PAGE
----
Internal Auditor’s blogs reflect the personal views and opinions of the authors. These views may differ from policies and official statements of The Institute of Internal Auditors and its committees and from opinions endorsed by the bloggers’ employers or the editors of Internal Auditor.

​I Don’t Want to Be "Pretty Good"

Comments Views

​A few months back, I heard someone say they hated the phrase "pretty good." I know I use this expression quite often, so he had my attention.

He further explained that using the "pretty" qualifier dilutes anything you are trying to say. If you say I am "pretty good" at something, what does that really mean? In his opinion, he is either good at it or not. When you use the little word "pretty," he assumes he is not good at it.

After I let that settle, I couldn't agree with him more. The use of "pretty" gives us wiggle room in case something goes bad, and it doesn't allow us to provide a strong opinion about anything.

When asked how I am doing or how my weekend was, I commonly respond with "pretty good." The scary part is I can remember actually using this phrase during conversations in audits saying the control environment is "pretty good."

You might ask yourself, what is so bad with the phrase "pretty good," but as I have learned when using the phrase:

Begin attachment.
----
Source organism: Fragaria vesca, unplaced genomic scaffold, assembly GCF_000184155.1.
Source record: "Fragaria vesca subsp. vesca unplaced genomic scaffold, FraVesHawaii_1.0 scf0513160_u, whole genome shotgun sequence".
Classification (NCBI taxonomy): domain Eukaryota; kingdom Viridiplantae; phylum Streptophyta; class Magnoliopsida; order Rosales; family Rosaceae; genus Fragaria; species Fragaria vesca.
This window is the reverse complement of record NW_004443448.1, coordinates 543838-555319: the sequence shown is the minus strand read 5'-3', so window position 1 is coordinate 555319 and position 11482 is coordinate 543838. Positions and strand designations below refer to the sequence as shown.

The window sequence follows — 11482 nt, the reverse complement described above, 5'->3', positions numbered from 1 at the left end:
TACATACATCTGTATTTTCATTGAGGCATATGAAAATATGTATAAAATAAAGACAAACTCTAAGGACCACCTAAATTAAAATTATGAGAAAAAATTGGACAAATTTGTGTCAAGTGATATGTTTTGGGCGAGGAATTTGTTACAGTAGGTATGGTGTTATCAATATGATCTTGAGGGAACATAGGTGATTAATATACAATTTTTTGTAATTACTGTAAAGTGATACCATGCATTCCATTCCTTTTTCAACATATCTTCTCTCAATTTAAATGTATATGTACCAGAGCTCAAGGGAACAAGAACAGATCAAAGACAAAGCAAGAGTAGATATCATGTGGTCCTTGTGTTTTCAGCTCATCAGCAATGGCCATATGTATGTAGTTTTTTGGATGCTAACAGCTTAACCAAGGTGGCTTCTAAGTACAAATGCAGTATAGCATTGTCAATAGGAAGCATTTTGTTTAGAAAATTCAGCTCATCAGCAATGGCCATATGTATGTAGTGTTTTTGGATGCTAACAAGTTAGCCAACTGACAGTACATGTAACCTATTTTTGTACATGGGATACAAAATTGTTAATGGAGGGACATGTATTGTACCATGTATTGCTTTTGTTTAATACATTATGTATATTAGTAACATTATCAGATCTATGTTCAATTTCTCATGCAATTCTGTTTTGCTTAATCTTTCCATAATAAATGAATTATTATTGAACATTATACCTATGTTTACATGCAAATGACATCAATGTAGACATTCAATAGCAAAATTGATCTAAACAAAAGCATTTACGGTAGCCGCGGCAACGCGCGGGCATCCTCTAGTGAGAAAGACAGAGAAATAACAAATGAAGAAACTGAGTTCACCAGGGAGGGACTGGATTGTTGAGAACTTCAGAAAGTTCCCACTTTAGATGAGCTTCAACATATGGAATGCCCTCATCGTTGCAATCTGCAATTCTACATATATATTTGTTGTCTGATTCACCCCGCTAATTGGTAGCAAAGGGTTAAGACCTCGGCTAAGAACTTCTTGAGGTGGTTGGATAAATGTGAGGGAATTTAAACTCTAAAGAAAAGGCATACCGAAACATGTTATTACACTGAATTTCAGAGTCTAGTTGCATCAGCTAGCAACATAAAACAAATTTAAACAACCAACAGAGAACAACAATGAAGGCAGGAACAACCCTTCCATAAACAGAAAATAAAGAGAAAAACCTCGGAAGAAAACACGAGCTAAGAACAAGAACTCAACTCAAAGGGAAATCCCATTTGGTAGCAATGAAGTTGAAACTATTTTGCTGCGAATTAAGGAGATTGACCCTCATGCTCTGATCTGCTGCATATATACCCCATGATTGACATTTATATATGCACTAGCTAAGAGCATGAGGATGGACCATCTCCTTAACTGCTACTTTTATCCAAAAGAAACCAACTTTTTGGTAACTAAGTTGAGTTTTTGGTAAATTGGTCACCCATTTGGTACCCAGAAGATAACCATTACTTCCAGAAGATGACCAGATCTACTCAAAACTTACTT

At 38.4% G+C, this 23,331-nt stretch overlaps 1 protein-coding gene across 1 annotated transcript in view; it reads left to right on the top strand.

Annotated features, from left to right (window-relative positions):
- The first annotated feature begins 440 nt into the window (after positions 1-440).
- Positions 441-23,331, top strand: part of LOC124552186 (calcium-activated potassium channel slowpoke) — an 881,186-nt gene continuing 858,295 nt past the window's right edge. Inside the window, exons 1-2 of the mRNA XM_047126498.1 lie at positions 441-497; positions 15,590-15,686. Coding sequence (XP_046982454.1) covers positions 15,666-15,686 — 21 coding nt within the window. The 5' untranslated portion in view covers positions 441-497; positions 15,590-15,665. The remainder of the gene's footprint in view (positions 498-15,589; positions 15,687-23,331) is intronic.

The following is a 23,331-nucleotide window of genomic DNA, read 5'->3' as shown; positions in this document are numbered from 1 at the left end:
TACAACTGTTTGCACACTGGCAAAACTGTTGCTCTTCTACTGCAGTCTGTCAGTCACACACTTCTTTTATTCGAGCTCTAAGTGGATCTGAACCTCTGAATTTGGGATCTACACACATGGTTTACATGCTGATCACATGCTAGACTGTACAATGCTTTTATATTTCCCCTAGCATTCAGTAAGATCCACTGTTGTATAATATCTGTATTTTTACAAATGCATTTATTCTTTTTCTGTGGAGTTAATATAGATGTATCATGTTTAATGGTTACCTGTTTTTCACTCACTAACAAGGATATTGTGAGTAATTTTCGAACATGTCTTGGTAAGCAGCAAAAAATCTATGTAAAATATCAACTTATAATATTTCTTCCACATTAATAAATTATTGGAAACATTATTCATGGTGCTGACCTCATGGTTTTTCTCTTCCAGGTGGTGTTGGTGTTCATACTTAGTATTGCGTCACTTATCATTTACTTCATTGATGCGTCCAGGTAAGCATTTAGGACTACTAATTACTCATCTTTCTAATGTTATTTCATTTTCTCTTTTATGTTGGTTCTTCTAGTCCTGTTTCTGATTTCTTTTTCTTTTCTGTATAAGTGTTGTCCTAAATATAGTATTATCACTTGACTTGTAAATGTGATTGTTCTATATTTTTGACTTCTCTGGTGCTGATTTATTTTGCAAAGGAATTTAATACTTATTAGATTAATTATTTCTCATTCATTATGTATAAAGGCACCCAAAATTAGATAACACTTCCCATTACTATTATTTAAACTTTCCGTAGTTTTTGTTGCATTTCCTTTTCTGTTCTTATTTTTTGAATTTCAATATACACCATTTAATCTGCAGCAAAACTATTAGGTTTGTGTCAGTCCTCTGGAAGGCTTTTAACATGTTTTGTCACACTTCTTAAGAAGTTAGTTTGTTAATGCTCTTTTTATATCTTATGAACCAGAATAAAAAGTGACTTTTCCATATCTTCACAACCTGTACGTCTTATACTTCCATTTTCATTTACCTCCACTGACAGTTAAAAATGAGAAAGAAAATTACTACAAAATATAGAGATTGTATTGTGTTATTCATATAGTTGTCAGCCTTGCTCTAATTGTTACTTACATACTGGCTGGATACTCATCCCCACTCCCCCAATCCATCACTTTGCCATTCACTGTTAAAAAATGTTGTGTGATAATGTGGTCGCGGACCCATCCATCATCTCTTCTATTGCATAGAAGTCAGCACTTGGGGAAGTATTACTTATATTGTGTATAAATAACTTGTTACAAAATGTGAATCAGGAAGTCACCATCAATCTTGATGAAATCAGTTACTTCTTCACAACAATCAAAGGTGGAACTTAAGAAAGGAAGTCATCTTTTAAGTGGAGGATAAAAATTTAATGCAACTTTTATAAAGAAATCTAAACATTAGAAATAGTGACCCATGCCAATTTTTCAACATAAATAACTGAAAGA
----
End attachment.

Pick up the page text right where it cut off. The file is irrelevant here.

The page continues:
1) It's not accurate. When asked how I'm doing, and I respond with "pretty good," I know it is a lie. I have been blessed beyond anything I deserve or could have imagined. If I say I am just doing "pretty good," it implies I'm not grateful for that, and I expect better.

2) It doesn't add value. When discussing items with management, they want to know if something works or it doesn't. They don't want a half-sincere analysis, so using "pretty good" to describe the control environment doesn't help them. 

3) It's meaningless. I expect and demand excellence. With that frame of mind, "pretty good" doesn't have a place.

I want to commit to stop using "pretty good." I know it will be tough because the phrase seems to come out of my mouth sometimes without me even knowing it.

What are your thoughts? Are there phrases you want to commit to stop using?

Internal Auditor is pleased to provide you an opportunity to share your thoughts about these blog posts. Some comments may be reprinted elsewhere, online or offline.



Comment on this blog post

comments powered by Disqus
  • Galvanize-March-2021-Blog-1
  • CRMA-March-2021-Blog-2
  • Training-March-2021-Blog-3